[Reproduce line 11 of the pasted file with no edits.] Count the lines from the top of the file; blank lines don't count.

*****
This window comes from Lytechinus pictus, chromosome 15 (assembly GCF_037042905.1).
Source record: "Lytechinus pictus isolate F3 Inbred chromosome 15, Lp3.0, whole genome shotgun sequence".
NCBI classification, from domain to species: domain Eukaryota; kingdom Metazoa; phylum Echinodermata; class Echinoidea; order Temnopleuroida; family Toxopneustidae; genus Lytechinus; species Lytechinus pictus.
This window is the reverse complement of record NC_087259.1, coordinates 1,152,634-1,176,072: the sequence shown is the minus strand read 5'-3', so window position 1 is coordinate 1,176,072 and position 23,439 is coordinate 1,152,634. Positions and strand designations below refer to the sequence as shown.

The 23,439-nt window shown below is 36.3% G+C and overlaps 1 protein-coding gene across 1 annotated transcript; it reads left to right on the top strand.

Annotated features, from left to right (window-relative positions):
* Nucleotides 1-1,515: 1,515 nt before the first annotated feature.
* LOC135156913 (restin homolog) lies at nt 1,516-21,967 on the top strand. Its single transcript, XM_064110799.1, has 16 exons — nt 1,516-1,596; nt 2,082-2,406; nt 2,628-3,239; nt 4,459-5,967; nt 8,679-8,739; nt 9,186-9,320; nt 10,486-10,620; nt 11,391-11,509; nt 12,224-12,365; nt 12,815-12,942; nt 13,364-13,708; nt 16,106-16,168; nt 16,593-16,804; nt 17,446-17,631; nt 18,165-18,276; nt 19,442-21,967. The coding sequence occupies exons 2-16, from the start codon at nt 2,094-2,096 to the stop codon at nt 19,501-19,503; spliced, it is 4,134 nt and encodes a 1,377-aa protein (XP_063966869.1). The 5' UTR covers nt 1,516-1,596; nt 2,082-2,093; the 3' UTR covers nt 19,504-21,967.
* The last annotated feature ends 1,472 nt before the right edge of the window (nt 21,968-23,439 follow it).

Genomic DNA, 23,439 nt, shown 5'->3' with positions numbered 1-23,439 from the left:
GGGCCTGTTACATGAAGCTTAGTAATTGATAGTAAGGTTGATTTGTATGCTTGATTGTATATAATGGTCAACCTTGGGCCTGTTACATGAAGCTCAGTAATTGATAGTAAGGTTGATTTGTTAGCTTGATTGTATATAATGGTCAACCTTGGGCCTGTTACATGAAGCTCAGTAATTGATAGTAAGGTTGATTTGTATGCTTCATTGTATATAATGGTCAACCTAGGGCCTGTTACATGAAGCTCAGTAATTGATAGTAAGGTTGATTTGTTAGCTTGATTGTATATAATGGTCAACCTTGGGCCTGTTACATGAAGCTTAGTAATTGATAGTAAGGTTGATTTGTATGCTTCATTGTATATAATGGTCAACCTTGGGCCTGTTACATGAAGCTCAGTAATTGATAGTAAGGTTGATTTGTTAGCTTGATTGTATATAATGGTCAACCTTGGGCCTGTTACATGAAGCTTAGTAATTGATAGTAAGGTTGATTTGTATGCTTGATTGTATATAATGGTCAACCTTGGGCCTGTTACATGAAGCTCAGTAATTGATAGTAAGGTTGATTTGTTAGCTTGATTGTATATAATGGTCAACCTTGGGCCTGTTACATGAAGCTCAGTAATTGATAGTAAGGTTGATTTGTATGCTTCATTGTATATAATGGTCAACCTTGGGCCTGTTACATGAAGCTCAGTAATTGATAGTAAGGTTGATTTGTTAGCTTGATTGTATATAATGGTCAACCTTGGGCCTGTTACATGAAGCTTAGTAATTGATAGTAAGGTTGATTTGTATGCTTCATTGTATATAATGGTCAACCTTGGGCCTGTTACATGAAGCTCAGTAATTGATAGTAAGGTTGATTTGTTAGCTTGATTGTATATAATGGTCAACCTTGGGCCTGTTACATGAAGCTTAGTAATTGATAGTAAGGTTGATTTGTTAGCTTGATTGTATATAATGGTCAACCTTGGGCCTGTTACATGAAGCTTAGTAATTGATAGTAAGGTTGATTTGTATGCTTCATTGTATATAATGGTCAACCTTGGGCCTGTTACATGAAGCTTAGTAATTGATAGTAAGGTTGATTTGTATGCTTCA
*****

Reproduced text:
GGGCCTGTTACATGAAGCTTAGTAATTGATAGTAAGGTTGATTTGTATGCTTGATTGTATATAATGGTCAACCTTGGGCCTGTTACATGAAGCTCAGTAATTGATAGTAAGGTTGATTTGTTAGCTTGATTGTATATAATGGTCAACCTTGGGCCTGTTACATGAAGCTCAGTAATTGATAGTAAGGTTGATTTGTATGCTTCATTGTATATAATGGTCAACCTAGGGCCTGTTACATGAAGCTCAGTAATTGATAGTAAGGTTGATTTGTTAGCTTGATTGTATATAATGGTCAACCTTGGGCCTGTTACATGAAGCTTAGTAATTGATAGTAAGGTTGATTTGTATGCTTCATTGTATATAATGGTCAACCTTGGGCCTGTTACATGAAGCTCAGTAATTGATAGTAAGGTTGATTTGTTAGCTTGATTGTATATAATGGTCAACCTTGGGCCTGTTACATGAAGCTTAGTAATTGATAGTAAGGTTGATTTGTATGCTTGATTGTATATAATGGTCAACCTTGGGCCTGTTACATGAAGCTCAGTAATTGATAGTAAGGTTGATTTGTTAGCTTGATTGTATATAATGGTCAACCTTGGGCCTGTTACATGAAGCTCAGTAATTGATAGTAAGGTTGATTTGTATGCTTCATTGTATATAATGGTCAACCTTGGGCCTGTTACATGAAGCTCAGTAATTGATAGTAAGGTTGATTTGTTAGCTTGATTGTATATAATGGTCAACCTTGGGCCTGTTACATGAAGCTTAGTAATTGATAGTAAGGTTGATTTGTATGCTTCATTGTATATAATGGTCAACCTTGGGCCTGTTACATGAAGCTCAGTAATTGATAGTAAGGTTGATTTGTTAGCTTGATTGTATATAATGGTCAACCTTGGGCCTGTTACATGAAGCTTAGTAATTGATAGTAAGGTTGATTTGTTAGCTTGATTGTATATAATGGTCAACCTTGGGCCTGTTACATGAAGCTTAGTAATTGATAGTAAGGTTGATTTGTATGCTTCATTGTATATAATGGTCAACCTTGGGCCTGTTACATGAAGCTTAGTAATTGATAGTAAGGTTGATTTGTATGCTTCA